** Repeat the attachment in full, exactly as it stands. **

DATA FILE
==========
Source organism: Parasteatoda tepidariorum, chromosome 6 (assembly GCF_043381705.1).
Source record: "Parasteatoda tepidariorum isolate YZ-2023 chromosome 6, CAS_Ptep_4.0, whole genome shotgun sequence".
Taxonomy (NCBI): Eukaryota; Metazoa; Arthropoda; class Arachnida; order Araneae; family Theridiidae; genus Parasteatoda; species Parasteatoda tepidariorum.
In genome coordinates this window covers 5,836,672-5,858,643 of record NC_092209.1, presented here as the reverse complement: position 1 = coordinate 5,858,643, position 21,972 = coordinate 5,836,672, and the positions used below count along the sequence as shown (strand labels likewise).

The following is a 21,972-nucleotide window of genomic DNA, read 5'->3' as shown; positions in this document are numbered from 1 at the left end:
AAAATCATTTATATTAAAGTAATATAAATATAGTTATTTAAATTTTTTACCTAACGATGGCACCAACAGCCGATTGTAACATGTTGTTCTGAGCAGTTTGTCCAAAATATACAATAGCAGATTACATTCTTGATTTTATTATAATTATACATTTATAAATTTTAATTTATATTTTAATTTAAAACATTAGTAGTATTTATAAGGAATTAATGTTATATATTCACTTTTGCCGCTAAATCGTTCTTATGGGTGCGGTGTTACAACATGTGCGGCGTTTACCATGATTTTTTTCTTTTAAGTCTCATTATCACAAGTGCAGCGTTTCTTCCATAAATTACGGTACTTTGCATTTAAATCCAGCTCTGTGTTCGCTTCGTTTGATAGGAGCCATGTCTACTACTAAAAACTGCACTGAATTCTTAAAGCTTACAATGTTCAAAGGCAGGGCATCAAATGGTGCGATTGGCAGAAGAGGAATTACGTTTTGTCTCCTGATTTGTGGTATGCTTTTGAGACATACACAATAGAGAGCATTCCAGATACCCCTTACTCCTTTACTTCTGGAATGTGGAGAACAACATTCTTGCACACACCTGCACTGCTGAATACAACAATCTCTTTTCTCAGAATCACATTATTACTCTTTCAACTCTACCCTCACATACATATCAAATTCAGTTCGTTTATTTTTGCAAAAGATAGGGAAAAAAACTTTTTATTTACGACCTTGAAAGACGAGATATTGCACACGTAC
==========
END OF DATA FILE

Source organism: Parasteatoda tepidariorum, chromosome 6 (assembly GCF_043381705.1).
Source record: "Parasteatoda tepidariorum isolate YZ-2023 chromosome 6, CAS_Ptep_4.0, whole genome shotgun sequence".
Taxonomy (NCBI): Eukaryota; Metazoa; Arthropoda; class Arachnida; order Araneae; family Theridiidae; genus Parasteatoda; species Parasteatoda tepidariorum.
In genome coordinates this window covers 5,836,672-5,858,643 of record NC_092209.1, presented here as the reverse complement: position 1 = coordinate 5,858,643, position 21,972 = coordinate 5,836,672, and the positions used below count along the sequence as shown (strand labels likewise).

The following is a 21,972-nucleotide window of genomic DNA, read 5'->3' as shown; positions in this document are numbered from 1 at the left end:
AAAATCATTTATATTAAAGTAATATAAATATAGTTATTTAAATTTTTTACCTAACGATGGCACCAACAGCCGATTGTAACATGTTGTTCTGAGCAGTTTGTCCAAAATATACAATAGCAGATTACATTCTTGATTTTATTATAATTATACATTTATAAATTTTAATTTATATTTTAATTTAAAACATTAGTAGTATTTATAAGGAATTAATGTTATATATTCACTTTTGCCGCTAAATCGTTCTTATGGGTGCGGTGTTACAACATGTGCGGCGTTTACCATGATTTTTTTCTTTTAAGTCTCATTATCACAAGTGCAGCGTTTCTTCCATAAATTACGGTACTTTGCATTTAAATCCAGCTCTGTGTTCGCTTCGTTTGATAGGAGCCATGTCTACTACTAAAAACTGCACTGAATTCTTAAAGCTTACAATGTTCAAAGGCAGGGCATCAAATGGTGCGATTGGCAGAAGAGGAATTACGTTTTGTCTCCTGATTTGTGGTATGCTTTTGAGACATACACAATAGAGAGCATTCCAGATACCCCTTACTCCTTTACTTCTGGAATGTGGAGAACAACATTCTTGCACACACCTGCACTGCTGAATACAACAATCTCTTTTCTCAGAATCACATTATTACTCTTTCAACTCTACCCTCACATACATATCAAATTCAGTTCGTTTATTTTTGCAAAAGATAGGGAAAAAAACTTTTTATTTACGACCTTGAAAGACGAGATATTGCACACGTAC